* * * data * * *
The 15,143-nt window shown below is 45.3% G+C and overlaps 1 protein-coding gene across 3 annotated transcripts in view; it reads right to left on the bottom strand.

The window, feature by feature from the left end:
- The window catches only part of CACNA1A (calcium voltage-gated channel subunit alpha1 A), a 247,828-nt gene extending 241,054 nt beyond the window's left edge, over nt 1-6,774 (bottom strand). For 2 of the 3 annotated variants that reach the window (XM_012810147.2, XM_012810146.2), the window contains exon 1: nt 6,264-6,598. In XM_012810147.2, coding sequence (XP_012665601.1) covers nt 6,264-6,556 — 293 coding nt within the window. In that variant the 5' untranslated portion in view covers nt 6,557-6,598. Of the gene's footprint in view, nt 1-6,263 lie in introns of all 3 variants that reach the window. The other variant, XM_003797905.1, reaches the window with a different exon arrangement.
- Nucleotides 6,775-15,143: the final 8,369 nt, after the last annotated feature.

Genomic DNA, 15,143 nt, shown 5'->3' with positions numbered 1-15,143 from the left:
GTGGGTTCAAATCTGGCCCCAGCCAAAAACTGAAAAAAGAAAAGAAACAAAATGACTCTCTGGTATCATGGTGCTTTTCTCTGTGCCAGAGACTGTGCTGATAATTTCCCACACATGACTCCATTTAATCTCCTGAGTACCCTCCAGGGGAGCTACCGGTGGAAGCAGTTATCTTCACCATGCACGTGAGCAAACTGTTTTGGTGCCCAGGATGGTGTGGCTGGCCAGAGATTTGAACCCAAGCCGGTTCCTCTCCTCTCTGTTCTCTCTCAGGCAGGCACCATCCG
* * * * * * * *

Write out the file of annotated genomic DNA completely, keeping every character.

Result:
The 15,143-nt window shown below is 45.3% G+C and overlaps 1 protein-coding gene across 3 annotated transcripts in view; it reads right to left on the bottom strand.

The window, feature by feature from the left end:
- The window catches only part of CACNA1A (calcium voltage-gated channel subunit alpha1 A), a 247,828-nt gene extending 241,054 nt beyond the window's left edge, over nt 1-6,774 (bottom strand). For 2 of the 3 annotated variants that reach the window (XM_012810147.2, XM_012810146.2), the window contains exon 1: nt 6,264-6,598. In XM_012810147.2, coding sequence (XP_012665601.1) covers nt 6,264-6,556 — 293 coding nt within the window. In that variant the 5' untranslated portion in view covers nt 6,557-6,598. Of the gene's footprint in view, nt 1-6,263 lie in introns of all 3 variants that reach the window. The other variant, XM_003797905.1, reaches the window with a different exon arrangement.
- Nucleotides 6,775-15,143: the final 8,369 nt, after the last annotated feature.

Genomic DNA, 15,143 nt, shown 5'->3' with positions numbered 1-15,143 from the left:
GTGGGTTCAAATCTGGCCCCAGCCAAAAACTGAAAAAAGAAAAGAAACAAAATGACTCTCTGGTATCATGGTGCTTTTCTCTGTGCCAGAGACTGTGCTGATAATTTCCCACACATGACTCCATTTAATCTCCTGAGTACCCTCCAGGGGAGCTACCGGTGGAAGCAGTTATCTTCACCATGCACGTGAGCAAACTGTTTTGGTGCCCAGGATGGTGTGGCTGGCCAGAGATTTGAACCCAAGCCGGTTCCTCTCCTCTCTGTTCTCTCTCAGGCAGGCACCATCCG